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Ben Watson & Patrick Tucker (Defense One) — The momentum has shifted in the U.S.-led coalition fight against the Islamic State in Iraq and Syria, so it’s time to commit more forces for the looming battles ahead, the top U.S. civilian and military leaders told reporters Friday.
“We have a series of recommendations that we will be discussing with the president in the coming weeks to further enable our support for the Iraqi Security Forces, or ISF,” Chairman of the Joint Chiefs of Staff, Gen. Joe Dunford. “The secretary and I both believe that there will be an increase to the U.S. forces in Iraq in the coming weeks—but that decision hasn’t been made.”
“We’re broadening both the weight and the nature of our attacks on ISIL,” added Defense Secretary Ash Carter. “In both Syria and Iraq, we’re seeing important steps to shape what will become crucial battles in the months to come.”
Robert Kahn testified before the Senate Committee on Foreign Relations, describing the crisis risks generated by persistently low oil and gas prices. He argued that the risks are especially acute for energy exporters such as Venezuela and Nigeria, and that such countries need sizable policy adjustments in the immediate future.
The following is the statement prepared by Robert Kahn, the Steven A. Tananbaum Senior Fellow for International Economics at the Council on Foreign Relations before the United States Senate Committee on Foreign Relations, 2nd Session, 114th Congress.
Hearing on Economic and Geopolitical Implications of Low Oil and Gas Prices
Arabinda Acharya (Foreign Affiars) — In a February 2016 interview with 60 Minutes, John Brennan, director of the CIA, mentioned that the Islamic State (also known as ISIS) has, in a number of instances, “used chemical munitions on the battlefield.”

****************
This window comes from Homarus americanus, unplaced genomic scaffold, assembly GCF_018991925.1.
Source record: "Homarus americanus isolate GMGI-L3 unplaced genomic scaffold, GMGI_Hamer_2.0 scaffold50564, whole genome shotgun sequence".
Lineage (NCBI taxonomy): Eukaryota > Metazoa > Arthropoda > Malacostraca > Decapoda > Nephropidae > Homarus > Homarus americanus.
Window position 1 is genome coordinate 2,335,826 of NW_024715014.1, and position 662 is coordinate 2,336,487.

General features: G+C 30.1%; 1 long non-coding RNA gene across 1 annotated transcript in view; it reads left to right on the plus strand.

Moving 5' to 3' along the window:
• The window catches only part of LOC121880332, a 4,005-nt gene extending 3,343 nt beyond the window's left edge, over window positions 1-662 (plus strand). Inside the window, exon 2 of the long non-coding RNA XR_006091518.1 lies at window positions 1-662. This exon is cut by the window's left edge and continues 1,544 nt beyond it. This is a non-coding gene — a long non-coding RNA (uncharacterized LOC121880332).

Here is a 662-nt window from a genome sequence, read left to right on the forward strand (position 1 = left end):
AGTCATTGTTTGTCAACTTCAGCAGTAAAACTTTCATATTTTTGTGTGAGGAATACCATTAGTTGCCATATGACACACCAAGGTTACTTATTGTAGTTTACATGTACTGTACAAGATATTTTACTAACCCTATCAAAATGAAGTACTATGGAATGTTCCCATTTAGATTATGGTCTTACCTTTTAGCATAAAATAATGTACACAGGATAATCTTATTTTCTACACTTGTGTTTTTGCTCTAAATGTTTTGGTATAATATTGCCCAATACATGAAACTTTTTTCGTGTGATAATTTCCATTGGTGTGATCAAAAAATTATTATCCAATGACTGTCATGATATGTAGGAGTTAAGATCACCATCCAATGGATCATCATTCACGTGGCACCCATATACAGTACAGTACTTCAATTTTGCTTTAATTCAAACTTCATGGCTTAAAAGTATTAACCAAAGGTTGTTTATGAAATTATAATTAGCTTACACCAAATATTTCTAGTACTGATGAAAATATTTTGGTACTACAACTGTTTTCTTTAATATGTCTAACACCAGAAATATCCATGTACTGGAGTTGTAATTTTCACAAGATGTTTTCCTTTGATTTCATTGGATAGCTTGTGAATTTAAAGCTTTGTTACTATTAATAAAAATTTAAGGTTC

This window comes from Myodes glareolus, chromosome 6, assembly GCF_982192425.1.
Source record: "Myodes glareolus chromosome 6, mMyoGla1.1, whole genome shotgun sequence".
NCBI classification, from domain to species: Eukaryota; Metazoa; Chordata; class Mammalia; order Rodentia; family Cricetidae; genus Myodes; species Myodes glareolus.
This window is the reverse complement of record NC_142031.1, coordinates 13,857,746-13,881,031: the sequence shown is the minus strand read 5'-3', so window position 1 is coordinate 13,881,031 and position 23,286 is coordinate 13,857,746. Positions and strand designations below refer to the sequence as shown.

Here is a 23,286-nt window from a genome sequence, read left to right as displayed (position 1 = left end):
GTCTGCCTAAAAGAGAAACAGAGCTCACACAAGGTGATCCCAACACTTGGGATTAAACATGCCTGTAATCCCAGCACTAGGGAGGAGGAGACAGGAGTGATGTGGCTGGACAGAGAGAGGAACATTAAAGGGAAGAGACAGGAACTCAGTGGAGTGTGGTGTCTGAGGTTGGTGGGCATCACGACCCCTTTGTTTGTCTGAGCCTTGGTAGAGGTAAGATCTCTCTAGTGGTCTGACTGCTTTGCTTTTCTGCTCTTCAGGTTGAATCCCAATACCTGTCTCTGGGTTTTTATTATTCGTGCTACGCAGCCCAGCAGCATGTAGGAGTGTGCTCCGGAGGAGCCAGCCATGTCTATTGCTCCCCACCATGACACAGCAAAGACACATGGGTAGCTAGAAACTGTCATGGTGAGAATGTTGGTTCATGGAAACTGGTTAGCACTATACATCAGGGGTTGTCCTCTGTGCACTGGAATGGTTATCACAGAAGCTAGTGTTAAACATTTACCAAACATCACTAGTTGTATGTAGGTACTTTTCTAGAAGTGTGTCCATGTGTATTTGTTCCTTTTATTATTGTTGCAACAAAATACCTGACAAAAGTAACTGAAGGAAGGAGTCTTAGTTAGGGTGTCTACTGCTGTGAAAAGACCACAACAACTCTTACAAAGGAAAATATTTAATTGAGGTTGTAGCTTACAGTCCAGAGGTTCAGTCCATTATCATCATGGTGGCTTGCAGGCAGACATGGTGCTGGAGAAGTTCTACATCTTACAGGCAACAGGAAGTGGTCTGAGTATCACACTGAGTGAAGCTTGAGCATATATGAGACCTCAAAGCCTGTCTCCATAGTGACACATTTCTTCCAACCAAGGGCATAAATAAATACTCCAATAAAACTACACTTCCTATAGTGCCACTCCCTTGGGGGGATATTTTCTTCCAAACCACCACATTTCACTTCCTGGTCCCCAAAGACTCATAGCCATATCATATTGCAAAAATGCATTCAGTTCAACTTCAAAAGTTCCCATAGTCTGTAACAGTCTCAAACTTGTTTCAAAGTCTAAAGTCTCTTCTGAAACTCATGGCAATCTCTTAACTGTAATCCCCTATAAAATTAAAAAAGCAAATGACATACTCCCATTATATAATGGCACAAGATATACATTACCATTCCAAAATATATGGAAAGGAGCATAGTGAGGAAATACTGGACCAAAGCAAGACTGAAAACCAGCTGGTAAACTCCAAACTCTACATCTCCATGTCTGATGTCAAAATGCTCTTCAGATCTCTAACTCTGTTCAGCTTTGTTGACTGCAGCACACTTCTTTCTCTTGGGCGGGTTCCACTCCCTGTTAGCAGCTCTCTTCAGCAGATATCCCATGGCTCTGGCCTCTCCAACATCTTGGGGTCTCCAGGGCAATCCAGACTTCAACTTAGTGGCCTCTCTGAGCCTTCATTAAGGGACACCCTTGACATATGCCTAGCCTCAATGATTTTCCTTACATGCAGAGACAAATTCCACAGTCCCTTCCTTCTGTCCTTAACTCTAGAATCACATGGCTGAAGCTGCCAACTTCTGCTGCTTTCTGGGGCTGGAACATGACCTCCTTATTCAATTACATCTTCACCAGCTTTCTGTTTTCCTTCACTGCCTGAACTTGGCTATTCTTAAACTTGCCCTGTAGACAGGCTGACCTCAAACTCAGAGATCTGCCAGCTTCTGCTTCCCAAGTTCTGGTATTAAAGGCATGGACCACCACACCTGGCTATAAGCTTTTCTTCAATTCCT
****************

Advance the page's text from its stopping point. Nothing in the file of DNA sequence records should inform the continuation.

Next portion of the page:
This came a few days after James Clapper, director of the United States Intelligence Community, said to a congressional committee that ISIS “has also used toxic chemicals in Iraq and Syria, including the blister agent sulfur mustard.”
Specifically, ISIS used such munitions in an August 2015 attack on the Kurds in Kobani, although reliable measures of the extent of the damage and casualties are not available.
Fatima Bhojani (Foreign Affairs) — While in Iraqi Kurdistan in January of last year, a European investigator came across a field of holes into which improvised explosive devices (IEDs) had been placed. The dots went out in a line as far as the eye could see. “They had been placed this way so that anybody who crossed that field would strike an IED,” the researcher told me, asking that his name be withheld for safety reasons.
For the past 20 months, along with a colleague, he has been meticulously examining the supply chains of the more than 700 IED components that the Islamic State (ISIS) uses in Iraq and in the Syrian Kurdish region of Rojava.
Their findings were released in a report in late February, the latest addition to a catalog of documents on ISIS weapons published by Conflict Armament Research (CAR), a private arms-tracking organization mandated by the European Union.
Nima Elbagir (CNN) — The battle for the key Iraqi city of Ramadi has opened a window into the resilience of ISIS. It took months of daily onslaughts before Iraqi forces and the U.S.-led coalition were able to expel the militants from the city center recently.
Despite this setback, ISIS still controls as much as 25% of Ramadi, local tribal leaders say. And fighting continues to rage in pockets throughout the city.
So how does ISIS evade airstrikes? In Ramadi, as in many ISIS strongholds, the answer lies below the ground. "During our advance to cleanse the area, they would distract us and disappear," Maj. Gen. Sami Kathim, commander of Iraqi Counter Terror Services, told CNN.